Normally, all but the messiest of modelling tasks are undertaken in my study/workshop, which is a nice, warm room in the house. Layout building, scenics and airbrushed painting/weathering tends to be confined to the outdoor shed, where I don't have to worry about spilling paint or filling the air with fumes.

However, the recent extremely cold weather has been playing havoc with my water-based glues, paints and thinners, with some having frozen solid and been rendered useless. Besides, it's just too darn cold to be working out in the shed, even with the heater switched on, so my painting station has temporarily moved to the dining table. This means spending time putting down newspaper, protecting the furniture and floor and then moving it all again at meal times. There's also the camera and lighting (for the magazine step-by-step images) to move around. Not ideal.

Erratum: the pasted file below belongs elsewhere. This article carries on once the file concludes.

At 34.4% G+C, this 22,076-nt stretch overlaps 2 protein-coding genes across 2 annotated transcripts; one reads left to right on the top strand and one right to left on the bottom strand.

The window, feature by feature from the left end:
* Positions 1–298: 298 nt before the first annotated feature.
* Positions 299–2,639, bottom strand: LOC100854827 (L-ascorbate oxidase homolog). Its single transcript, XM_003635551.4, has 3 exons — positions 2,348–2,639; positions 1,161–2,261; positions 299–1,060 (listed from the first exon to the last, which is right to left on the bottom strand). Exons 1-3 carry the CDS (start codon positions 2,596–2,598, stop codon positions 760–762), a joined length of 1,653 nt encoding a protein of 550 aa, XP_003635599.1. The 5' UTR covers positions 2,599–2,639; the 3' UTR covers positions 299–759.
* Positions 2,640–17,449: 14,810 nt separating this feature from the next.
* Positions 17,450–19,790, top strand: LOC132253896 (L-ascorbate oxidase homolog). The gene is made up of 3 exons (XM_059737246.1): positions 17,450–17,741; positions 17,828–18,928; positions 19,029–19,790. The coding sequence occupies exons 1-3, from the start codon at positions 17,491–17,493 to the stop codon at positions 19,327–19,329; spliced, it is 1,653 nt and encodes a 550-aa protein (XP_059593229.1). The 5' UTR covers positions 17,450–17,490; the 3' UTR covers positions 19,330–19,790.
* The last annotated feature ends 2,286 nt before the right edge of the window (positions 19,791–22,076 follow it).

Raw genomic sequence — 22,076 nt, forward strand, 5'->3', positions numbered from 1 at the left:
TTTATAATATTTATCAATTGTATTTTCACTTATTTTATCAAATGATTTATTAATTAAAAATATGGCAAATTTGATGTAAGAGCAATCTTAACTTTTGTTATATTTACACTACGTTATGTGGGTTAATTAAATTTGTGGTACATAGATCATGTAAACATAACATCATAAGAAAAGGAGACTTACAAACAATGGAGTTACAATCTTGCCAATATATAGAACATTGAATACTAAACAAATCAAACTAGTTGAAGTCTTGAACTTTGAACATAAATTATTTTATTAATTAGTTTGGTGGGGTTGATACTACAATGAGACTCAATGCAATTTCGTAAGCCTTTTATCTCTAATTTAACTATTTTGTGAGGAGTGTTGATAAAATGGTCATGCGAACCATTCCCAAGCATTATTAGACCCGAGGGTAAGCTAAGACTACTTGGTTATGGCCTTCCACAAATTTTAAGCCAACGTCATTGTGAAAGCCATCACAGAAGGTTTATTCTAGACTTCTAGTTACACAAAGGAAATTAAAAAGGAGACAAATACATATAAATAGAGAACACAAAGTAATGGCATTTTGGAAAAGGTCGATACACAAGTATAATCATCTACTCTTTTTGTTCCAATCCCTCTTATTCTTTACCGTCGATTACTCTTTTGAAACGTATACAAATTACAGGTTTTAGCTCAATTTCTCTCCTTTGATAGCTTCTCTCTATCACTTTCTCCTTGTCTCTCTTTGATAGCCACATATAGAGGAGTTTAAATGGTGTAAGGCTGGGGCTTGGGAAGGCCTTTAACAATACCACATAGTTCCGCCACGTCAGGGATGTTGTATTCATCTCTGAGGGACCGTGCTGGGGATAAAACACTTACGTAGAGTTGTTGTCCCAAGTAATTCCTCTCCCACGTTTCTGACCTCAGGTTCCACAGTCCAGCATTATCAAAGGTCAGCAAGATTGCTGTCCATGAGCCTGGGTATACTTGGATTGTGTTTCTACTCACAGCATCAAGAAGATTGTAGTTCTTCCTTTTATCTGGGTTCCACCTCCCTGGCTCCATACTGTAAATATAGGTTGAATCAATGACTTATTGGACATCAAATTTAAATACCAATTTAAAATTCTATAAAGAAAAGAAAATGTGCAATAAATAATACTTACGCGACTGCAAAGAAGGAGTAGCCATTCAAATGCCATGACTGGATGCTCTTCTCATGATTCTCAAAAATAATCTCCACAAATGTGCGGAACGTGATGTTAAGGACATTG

Another problem is the lack of ventilation, so solvent-based paints are out of favour for the time being. The most annoying aspect is that I've been back to the shed about 12 times this afternoon to get certain small tools or consumables that I thought I'd brought in. And that means having to don wellies and a coat to get through the snow.

But enough of the moaning, as I can tick another outstanding job off my list: the DB Class 103 Co-Co electric (or 'lekkie' as we Liverpudlians call them) pictured above. This little Lima beauty belongs to Ben Jones and I've been enhancing it for him, including looking at how to introduce a 'faded' shade of the DB red - a principle that can be translated to any livery. See Model Rail International for more details... out on Feb 25th.

All that's left to do is reassemble the pantographs, strip the masking off the windows and touch in a few bits and bobs. I may do that tonight while I listen to Liverpool's cup replay, if I can do it with one hand (the fingers of my other hand will be firmly crossed!).


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